Alexandria in Susiana or Charax: city at the head of the Persian Gulf. modern Khayaber.
Alexandria in Susiana was founded in the spring of 324 by the Macedonian conqueror Alexander the Great on an artificial hill between the estuaries of the river Tigris (in the west) and the joint courses of the Eulaeus and Pasitigris (in the east). It was not an entirely new city, because there had been an Achaemenid settlement called Durine on this place. The new settlers were veterans who received a special quarter in the city that was called Pella, after the capital of Macedonia.
The city was soon known as Charax (from Aramaic Karkâ, 'castle') and flourished under the Seleucid Empire, controlling the trade in the Persian Gulf and Indian Ocean. It was also a center for pearl diving.
The new city, however, was destroyed by a river inundation, was refounded by the Seleucid king Antiochus III the Great (222-187) and was briefly called Antiochia. After the Parthian invasion of Mesopotamia in 141, Charax became independent.
According to the Mauritanian king Juba, who wrote several books on ethnography, the satrap who had once served the Seleucid king Antiochus IV Epiphanes, an Iranian named Hyspaosines, became its first king. He is mentioned for the first time in the Astronomical Diaries in 127/126 BCE; the eldest numismatic evidence is from the same period. The port was now called Charax Spasinou, i.e., the Castle of Hyspaosines, and it was the capital of a small state that was known as Characene, Maišan, or Mesene.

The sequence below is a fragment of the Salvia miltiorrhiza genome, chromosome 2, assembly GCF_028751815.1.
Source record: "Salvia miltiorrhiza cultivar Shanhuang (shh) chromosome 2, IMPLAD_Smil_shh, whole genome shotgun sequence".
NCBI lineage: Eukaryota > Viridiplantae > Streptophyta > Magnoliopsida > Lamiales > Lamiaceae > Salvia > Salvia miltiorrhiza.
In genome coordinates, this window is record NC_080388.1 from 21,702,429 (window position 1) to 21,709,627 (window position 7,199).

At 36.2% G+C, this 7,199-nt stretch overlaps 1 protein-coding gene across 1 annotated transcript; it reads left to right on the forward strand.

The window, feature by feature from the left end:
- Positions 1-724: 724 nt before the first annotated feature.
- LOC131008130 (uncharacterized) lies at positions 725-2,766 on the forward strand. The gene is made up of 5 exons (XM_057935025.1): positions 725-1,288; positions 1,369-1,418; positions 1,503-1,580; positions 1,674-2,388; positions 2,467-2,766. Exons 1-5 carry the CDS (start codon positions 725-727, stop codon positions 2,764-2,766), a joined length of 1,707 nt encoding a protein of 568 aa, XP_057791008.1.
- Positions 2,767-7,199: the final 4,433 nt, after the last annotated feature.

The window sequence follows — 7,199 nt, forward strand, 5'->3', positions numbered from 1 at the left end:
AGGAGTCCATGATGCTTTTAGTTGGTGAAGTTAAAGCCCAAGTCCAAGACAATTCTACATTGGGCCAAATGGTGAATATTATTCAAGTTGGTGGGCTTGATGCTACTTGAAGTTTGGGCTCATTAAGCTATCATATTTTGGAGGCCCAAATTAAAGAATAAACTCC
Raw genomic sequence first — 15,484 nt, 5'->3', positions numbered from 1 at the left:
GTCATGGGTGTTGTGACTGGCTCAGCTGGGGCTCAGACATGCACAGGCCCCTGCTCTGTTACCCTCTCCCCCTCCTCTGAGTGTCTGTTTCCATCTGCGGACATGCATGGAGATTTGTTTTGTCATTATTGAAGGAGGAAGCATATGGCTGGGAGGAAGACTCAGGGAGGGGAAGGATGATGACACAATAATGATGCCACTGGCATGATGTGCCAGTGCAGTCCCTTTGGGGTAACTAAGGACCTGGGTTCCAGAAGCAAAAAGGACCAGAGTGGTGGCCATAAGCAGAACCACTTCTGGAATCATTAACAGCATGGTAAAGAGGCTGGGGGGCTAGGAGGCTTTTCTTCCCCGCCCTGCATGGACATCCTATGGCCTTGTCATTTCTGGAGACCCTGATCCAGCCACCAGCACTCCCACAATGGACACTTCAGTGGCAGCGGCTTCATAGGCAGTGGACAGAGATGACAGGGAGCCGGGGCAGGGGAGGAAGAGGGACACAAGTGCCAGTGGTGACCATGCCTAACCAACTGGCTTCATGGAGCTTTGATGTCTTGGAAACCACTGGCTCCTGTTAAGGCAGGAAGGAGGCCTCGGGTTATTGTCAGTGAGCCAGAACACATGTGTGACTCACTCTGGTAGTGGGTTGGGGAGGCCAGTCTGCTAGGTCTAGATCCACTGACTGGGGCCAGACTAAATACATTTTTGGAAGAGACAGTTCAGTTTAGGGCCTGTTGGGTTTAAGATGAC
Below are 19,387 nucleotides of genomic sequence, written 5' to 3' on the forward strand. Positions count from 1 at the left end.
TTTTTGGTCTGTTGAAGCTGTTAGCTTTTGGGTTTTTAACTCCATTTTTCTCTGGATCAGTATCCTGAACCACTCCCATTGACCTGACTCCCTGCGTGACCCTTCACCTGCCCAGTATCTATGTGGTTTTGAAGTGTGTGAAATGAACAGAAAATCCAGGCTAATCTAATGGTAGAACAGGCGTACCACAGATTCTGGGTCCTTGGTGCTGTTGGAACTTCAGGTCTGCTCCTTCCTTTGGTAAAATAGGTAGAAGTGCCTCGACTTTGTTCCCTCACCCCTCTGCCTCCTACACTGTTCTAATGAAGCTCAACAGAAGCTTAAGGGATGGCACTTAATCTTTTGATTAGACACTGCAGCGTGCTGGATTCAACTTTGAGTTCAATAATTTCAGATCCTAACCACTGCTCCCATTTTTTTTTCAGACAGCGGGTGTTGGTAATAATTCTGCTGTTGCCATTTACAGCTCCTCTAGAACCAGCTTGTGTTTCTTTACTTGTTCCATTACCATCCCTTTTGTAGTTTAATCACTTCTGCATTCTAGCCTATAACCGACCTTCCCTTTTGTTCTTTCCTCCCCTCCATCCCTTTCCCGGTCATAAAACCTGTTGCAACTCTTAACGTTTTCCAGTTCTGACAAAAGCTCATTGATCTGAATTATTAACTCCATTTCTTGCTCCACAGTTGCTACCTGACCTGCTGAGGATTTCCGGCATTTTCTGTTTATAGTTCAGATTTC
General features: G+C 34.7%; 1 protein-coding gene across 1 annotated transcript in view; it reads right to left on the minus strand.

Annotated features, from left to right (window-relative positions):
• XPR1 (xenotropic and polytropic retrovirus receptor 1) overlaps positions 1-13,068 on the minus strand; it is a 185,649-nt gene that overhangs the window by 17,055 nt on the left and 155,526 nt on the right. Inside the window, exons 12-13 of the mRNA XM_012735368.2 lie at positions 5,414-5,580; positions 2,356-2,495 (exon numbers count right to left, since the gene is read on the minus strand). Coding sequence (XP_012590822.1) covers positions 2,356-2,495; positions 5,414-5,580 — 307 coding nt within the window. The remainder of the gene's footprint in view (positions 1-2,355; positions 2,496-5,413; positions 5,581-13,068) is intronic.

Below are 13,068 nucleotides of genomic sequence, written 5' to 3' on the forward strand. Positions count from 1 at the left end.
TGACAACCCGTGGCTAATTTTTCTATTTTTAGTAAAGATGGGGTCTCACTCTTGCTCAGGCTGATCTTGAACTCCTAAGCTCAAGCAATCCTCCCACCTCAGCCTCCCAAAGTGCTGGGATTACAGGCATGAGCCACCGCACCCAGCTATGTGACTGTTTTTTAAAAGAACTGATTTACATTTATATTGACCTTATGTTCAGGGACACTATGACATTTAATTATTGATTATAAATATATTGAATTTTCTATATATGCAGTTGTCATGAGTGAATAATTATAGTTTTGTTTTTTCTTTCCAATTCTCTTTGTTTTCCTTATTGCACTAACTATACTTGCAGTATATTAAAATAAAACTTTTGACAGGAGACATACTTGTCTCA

The little state kept its independence (perhaps as a vassal of the Parthian Empire) and sometimes joined the Romans in their struggle against the common enemy, the Parthian king. In his Natural History, the Roman author Pliny the Elder praises the port
The embankments extend in length a distance of nearly 4½ kilometers, in breadth a little less. It stood at first at a distance of 1¾ km from the shore, and even had a harbor of its own. But according to Juba, it is 75 kilometer from the sea; and at the present day, the ambassadors from Arabia, and our own merchants who have visited the place, say that it stands at a distance of one 180 kilometers from the sea-shore. Indeed, in no part of the world have alluvial deposits been formed more rapidly by the rivers, and to a greater extent than here; and it is only a matter of surprise that the tides, which run to a considerable distance beyond this city, do not carry them back again.note[Pliny the Elder, Natural History 6.139; tr. John Bostock]
Trade continued to be important and it is probably no coincidence that the most famous Characenian, a man named Isidore, was the author of a treatise on the trade routes in the Parthian Empire, the Mansiones Parthicae. The inhabitants of Palmyra had a permanent trading station in Characene and many inscriptions mention ungoing caravan trade.
Only a couple of Parthian rulers, like Pacorus II (78-105), were able to control Characene directly. Under normal circumstances, it was more or less independent. The twenty-third and last ruler, Abinergaos III, was defeated in 222 CE by a Persian named Ardašir, who had revolted against his Parthian overlord. His rebellion was successful and he became the first king of the Sasanian Empire.
Charax was refounded for a second time when Ardašir settled new people in Charax; in Arab sources, it is called Karh Maisan. To improve their control of this region, the Sasanians created a rival city, some forty kilometers to the south: Basrah. In the Islamic age, this would become the main center of southern Iraq.
Charax has been identified near the Khayaber hill near Al-Qurna (in Iraq). Surface finds date back to the Sasanian and early Islamic age but excavations have not yet taken place.
Monika Schuol, Die Charakene: Ein mesopotamisches Königreich in hellenistisch-parthischer Zeit (Stuttgart 2000)